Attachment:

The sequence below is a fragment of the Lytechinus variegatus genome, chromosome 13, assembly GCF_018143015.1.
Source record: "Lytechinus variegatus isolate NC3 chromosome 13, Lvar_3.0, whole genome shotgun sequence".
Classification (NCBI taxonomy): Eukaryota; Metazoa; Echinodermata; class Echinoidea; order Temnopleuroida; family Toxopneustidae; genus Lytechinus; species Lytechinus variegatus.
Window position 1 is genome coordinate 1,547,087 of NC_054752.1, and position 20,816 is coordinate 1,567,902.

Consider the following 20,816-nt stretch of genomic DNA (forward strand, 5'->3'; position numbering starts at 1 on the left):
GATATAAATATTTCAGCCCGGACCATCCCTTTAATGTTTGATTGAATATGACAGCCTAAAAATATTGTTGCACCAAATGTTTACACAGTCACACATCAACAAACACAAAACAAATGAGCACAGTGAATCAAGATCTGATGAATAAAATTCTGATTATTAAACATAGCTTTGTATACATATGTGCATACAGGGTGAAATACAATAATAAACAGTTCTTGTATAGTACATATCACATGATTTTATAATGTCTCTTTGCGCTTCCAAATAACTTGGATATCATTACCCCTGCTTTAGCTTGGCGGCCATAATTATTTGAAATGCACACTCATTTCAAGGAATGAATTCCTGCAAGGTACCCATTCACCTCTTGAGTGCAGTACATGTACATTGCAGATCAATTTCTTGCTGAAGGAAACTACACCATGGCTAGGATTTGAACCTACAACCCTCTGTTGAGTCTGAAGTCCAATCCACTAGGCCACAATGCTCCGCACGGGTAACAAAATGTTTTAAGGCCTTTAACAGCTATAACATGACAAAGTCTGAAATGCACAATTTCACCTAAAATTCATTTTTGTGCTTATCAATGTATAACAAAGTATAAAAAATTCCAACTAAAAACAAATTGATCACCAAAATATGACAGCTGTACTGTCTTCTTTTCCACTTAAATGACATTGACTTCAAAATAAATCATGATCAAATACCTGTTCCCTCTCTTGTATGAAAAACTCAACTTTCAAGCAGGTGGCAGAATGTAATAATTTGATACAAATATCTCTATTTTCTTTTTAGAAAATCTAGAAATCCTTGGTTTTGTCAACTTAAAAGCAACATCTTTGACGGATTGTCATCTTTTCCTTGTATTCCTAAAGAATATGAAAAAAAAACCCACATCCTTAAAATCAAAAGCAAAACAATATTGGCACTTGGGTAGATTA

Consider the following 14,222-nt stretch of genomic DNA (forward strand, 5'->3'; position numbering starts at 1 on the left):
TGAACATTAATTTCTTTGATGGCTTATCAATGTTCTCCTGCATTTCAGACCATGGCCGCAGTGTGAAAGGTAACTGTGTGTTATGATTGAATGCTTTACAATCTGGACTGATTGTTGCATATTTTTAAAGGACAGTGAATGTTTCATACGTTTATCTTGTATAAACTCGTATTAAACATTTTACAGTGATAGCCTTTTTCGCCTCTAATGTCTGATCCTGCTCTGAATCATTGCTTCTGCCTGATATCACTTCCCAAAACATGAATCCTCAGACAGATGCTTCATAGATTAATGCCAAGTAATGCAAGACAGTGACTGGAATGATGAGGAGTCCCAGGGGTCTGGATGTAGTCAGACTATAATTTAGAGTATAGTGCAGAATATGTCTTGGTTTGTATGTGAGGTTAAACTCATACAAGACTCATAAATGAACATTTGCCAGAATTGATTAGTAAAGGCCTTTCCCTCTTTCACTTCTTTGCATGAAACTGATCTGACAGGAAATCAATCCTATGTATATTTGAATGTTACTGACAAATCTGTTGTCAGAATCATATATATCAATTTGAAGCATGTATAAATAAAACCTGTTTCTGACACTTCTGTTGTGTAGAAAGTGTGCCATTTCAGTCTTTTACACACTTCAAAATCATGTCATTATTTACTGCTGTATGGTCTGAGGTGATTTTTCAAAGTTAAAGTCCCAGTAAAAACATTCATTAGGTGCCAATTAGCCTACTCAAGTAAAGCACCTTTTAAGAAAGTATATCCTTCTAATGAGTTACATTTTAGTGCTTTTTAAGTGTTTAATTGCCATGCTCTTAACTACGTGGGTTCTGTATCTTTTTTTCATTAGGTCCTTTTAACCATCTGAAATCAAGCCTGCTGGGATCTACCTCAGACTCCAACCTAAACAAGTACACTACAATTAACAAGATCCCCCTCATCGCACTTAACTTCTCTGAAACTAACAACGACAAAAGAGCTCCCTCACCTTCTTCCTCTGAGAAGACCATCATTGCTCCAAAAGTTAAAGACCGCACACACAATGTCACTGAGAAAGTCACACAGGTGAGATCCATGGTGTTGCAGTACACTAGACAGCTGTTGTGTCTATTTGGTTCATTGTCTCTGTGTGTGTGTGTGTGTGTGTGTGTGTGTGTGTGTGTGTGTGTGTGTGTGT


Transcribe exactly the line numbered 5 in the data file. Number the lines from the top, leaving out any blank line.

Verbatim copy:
Consider the following 20,816-nt stretch of genomic DNA (forward strand, 5'->3'; position numbering starts at 1 on the left):